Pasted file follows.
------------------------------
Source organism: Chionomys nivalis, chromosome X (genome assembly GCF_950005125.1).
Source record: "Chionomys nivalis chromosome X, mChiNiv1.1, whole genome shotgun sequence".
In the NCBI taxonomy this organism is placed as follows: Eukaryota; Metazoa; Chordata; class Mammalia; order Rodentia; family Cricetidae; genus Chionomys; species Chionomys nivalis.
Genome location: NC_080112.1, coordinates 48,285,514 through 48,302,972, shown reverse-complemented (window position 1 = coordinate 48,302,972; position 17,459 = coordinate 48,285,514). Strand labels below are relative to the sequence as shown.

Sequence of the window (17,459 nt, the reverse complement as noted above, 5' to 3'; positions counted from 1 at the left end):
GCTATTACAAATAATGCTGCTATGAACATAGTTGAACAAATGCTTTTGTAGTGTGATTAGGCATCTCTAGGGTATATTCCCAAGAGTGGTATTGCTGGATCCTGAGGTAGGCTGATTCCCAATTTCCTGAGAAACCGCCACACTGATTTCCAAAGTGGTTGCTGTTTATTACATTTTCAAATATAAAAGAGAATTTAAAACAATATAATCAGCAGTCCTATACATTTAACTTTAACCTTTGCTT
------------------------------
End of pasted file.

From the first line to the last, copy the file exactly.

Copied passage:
Source organism: Chionomys nivalis, chromosome X (genome assembly GCF_950005125.1).
Source record: "Chionomys nivalis chromosome X, mChiNiv1.1, whole genome shotgun sequence".
In the NCBI taxonomy this organism is placed as follows: Eukaryota; Metazoa; Chordata; class Mammalia; order Rodentia; family Cricetidae; genus Chionomys; species Chionomys nivalis.
Genome location: NC_080112.1, coordinates 48,285,514 through 48,302,972, shown reverse-complemented (window position 1 = coordinate 48,302,972; position 17,459 = coordinate 48,285,514). Strand labels below are relative to the sequence as shown.

Sequence of the window (17,459 nt, the reverse complement as noted above, 5' to 3'; positions counted from 1 at the left end):
GCTATTACAAATAATGCTGCTATGAACATAGTTGAACAAATGCTTTTGTAGTGTGATTAGGCATCTCTAGGGTATATTCCCAAGAGTGGTATTGCTGGATCCTGAGGTAGGCTGATTCCCAATTTCCTGAGAAACCGCCACACTGATTTCCAAAGTGGTTGCTGTTTATTACATTTTCAAATATAAAAGAGAATTTAAAACAATATAATCAGCAGTCCTATACATTTAACTTTAACCTTTGCTT